After a vibrant pause, the great yogi said, “But you have made me very happy today. Not only have you granted Abinash leave to come here, you also have come with your wife to receive initiation.” Needless to say, Bhagabati was startled to hear Lahiri Mahasays speak the thoughts in his mind.
In receiving Kriya Yoga initiation, Bhagabati and Abinash became brother disciples and intimate friends. As long as they lived, they were loyally devoted to one another.
Lahiri Mahasaya showed keen interest in Mejda’s impending birth. After initiating Gyana, he said, “My daughter, through the grace of God your son will be a prophet. He will show manking the way to God-realization. Through his life and teachings, many people will slough off the delusions of this world and find salvation. You traveled here by train. Verily you saw how the engine pulled the cars. In the same manner your son will draw souls from the ordinary to the divine spheres.”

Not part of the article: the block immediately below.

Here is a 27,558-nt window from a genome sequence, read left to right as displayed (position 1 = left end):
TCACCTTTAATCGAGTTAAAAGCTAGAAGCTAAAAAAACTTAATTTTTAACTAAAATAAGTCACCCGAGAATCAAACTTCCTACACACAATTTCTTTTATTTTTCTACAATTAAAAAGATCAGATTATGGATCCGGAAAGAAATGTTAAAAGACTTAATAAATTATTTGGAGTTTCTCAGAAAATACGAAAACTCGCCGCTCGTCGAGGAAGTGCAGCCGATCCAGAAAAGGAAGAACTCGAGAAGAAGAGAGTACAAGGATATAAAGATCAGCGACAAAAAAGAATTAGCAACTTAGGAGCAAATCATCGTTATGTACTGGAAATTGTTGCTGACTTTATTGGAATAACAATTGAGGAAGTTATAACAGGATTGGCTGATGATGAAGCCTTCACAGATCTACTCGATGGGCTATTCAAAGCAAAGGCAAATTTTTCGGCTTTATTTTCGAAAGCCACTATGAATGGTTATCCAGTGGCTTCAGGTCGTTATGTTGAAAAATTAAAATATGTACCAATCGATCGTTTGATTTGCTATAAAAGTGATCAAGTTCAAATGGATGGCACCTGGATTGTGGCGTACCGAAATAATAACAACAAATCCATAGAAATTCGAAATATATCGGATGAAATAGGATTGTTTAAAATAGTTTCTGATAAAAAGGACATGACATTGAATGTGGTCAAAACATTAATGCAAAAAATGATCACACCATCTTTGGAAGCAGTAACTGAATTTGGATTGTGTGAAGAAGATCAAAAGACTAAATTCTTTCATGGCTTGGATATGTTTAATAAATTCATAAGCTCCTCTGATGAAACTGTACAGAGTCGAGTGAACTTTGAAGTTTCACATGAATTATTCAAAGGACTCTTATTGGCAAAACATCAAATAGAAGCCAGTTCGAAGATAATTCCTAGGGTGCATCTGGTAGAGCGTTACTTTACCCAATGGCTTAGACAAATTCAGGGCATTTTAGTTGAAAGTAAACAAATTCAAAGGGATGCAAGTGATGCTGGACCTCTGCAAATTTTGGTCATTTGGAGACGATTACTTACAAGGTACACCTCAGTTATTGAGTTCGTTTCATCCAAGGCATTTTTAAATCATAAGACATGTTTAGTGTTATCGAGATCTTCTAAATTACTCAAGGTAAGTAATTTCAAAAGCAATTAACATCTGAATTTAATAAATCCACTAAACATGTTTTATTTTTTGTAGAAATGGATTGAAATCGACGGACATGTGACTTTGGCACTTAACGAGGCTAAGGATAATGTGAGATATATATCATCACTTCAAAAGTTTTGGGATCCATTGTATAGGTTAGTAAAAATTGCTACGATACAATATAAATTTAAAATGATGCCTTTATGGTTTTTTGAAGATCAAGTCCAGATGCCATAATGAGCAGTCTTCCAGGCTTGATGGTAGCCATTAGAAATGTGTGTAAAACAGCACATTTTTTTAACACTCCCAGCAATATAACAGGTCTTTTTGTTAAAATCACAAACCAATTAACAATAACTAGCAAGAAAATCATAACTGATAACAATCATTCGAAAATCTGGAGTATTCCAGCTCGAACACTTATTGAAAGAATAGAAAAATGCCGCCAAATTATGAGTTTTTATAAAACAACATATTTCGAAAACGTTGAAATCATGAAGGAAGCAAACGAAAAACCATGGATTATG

POSTSCRIPT: Years later, Gyana told Mejda, “I first knew your destined path when you were a babe in my arms.I carried you then to the home of my guru in Banaras. . . . Lahiri Mahasaya seated you on his lap, placing his hand on your forehead by way of spiritually baptizing you. “Little mother, thy son will be a yogi. As a spiritual engine, he will carry many souls to God’s kingdom.”
The child born to Bhagabati and Gyana on January 5, 1893, grew up to become Paramahansa Yogananda, founder of Self-Realization Fellowship and author of the 1946 book, Autobiography of a Yogi. Yogananda, whose teachings have inspired millions of spiritual seekers, has by any measure succeeded in fulfilling Lahiri Mahasaya’s prophecy.
This story is from pages 13 to 16 of the book, Mejda, by Sananda Lal Ghosh, Yogananda’s younger brother. Mejda is a Bengali term for one’s second eldest brother.
The excerpt above is verbatim, except for the substitution of actual names for the terms “Father” and “Mother.”